Texian Books held a grand opening Thursday, March 21, 2019

Bethune decided to open Texian Books in part to fill the gap left when Hastings closed in 2016.

 

A new independent bookstore, located in a historic home at 408 W. Forrest Street, opened in Victoria, Texas on Thursday with plans to provide a community-oriented space for local readers.

 

“People can come and read and stay as long as they’d like,” Eveline Bethune, the store’s owner and founder, told the Victoria Advocate. “It’s set up just like my house would be, so it really feels like a home.”

 

Bethune decided to open Texian Books in part to fill the gap left when Hastings closed in 2016.

 

Texian Books is beginning with a small inventory of about 800 titles and will be open three days each week. Visits are by appointment only because the store is in a residential neighborhood, but Bethune said customers can make appointments via Facebook.

 

The bookstore’s selection ranges from contemporary fiction to children’s literature and includes a sizable section dedicated to books about Texas or by Texas authors. The store also offers e-books and audio books and will order titles on request.

 

Texian is opening in a time when local bookstores are bucking the nationwide trend of retail stores struggling to compete with Amazon and other online retailers.

 

One of the main indicators of local bookstores’ success is the increasing membership numbers for the American Booksellers Association and its regional affiliates, including Mountains and Plains Independent Booksellers Association. Heather Duncan, the executive director for the regional association, said local bookstores have seen steady success in recent years. Sales at the American Booksellers Association were up almost five percent last year compared to 2017, according to the group’s data, and 2018 holiday sales showed particularly strong increases.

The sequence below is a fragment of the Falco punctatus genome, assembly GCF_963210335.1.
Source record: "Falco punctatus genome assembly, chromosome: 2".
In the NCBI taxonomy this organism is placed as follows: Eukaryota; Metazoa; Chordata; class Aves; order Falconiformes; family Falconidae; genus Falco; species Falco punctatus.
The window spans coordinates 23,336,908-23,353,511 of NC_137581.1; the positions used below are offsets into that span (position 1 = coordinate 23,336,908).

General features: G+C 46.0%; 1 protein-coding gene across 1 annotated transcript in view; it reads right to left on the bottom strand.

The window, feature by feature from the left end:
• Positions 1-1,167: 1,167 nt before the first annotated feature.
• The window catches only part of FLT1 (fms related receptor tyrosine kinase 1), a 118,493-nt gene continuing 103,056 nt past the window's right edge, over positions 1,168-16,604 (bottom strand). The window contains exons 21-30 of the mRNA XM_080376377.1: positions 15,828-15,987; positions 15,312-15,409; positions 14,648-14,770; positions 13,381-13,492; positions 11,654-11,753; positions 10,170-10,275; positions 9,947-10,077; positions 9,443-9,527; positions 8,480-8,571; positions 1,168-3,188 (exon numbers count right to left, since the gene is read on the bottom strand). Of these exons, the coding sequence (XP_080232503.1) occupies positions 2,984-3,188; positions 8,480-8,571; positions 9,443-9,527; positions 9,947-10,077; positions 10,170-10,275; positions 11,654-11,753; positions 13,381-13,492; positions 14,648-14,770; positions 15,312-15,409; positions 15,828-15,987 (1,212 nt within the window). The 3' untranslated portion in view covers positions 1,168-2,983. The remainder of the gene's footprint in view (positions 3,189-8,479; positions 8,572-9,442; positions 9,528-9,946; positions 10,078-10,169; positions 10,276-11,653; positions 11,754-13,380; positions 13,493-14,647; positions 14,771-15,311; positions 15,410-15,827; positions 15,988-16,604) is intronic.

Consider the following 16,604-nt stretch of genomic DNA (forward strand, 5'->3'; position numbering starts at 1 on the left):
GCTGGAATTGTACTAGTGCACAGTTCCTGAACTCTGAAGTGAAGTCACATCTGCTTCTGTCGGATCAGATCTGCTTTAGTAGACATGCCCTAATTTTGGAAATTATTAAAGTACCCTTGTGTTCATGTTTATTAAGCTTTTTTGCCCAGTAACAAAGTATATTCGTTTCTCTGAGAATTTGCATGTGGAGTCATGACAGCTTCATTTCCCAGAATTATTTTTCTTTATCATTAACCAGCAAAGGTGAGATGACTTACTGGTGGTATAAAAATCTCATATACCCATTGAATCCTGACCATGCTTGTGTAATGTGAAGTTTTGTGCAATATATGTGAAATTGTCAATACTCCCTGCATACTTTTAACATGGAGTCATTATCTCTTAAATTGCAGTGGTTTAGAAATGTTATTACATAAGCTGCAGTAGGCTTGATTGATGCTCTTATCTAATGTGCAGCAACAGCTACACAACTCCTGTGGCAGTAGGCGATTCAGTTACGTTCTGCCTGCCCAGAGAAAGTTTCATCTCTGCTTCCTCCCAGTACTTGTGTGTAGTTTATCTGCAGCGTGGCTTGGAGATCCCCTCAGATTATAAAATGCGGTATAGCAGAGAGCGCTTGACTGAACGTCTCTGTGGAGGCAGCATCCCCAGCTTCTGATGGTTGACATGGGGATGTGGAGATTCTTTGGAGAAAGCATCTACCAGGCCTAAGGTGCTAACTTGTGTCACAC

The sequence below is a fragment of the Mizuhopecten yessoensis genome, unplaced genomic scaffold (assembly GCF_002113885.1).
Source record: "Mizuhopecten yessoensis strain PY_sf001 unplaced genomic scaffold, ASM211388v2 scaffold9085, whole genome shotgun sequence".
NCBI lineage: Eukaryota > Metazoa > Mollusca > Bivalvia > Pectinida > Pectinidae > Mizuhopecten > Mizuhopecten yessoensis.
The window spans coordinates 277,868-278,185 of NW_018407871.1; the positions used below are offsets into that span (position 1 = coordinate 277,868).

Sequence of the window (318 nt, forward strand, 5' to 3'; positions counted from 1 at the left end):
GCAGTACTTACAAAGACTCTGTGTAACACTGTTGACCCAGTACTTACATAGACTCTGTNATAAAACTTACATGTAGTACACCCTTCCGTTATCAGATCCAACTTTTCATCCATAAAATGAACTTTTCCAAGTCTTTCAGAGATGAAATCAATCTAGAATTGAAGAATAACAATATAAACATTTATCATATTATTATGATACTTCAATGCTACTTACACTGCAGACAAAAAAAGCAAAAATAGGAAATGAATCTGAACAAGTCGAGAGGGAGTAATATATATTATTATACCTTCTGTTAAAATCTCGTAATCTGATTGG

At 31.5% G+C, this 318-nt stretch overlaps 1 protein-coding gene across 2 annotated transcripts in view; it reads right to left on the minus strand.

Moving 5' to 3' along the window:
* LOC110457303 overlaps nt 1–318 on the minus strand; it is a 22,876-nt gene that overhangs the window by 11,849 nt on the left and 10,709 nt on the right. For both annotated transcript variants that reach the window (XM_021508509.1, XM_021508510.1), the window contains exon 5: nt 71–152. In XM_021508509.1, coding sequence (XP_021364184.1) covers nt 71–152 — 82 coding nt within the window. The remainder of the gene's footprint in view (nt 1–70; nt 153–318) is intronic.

“I feel like the way that the independents have thrived, and have always thrived to some degree, is their real direct community involvement,” Duncan said, citing examples of bookstores that have found niche roles in their communities by opening coffee shops or bars along with the book-selling part of the business or developing robust event calendars to keep locals engaged.

 

That community involvement is an area where Texian Books hopes to play a large role, Bethune said. Texian will have a book club for adults and a story time geared toward toddlers. Bethune is also offering a customized subscription service, where customers can tell her about their favorite page-turners and she’ll select two books for them each month. Customers can purchase the books if they’re interested in the titles or else return them to Texian free of charge.

 

Bethune said Texian could expand its inventory or even relocate to Victoria’s downtown proper, just a few blocks away, depending on the community’s response.

 

Duncan, whose region covers Texas, said small Texas cities have proven capable of supporting local bookstores. She pointed to Absolutely Fiction in Lufkin, which has a population of about 35,000, and The Published Page in Cleburne, population 30,000. Independent stores’ small size can also work in their favor, Duncan said, giving them the flexibility to make quick and strategic decisions based on where a community’s interests lie.

 

Bethune said she hopes Texian provides both a community for Victoria readers and a place for them to escape.

 

Find Texian Books online at https://texianbooks.indielite.org/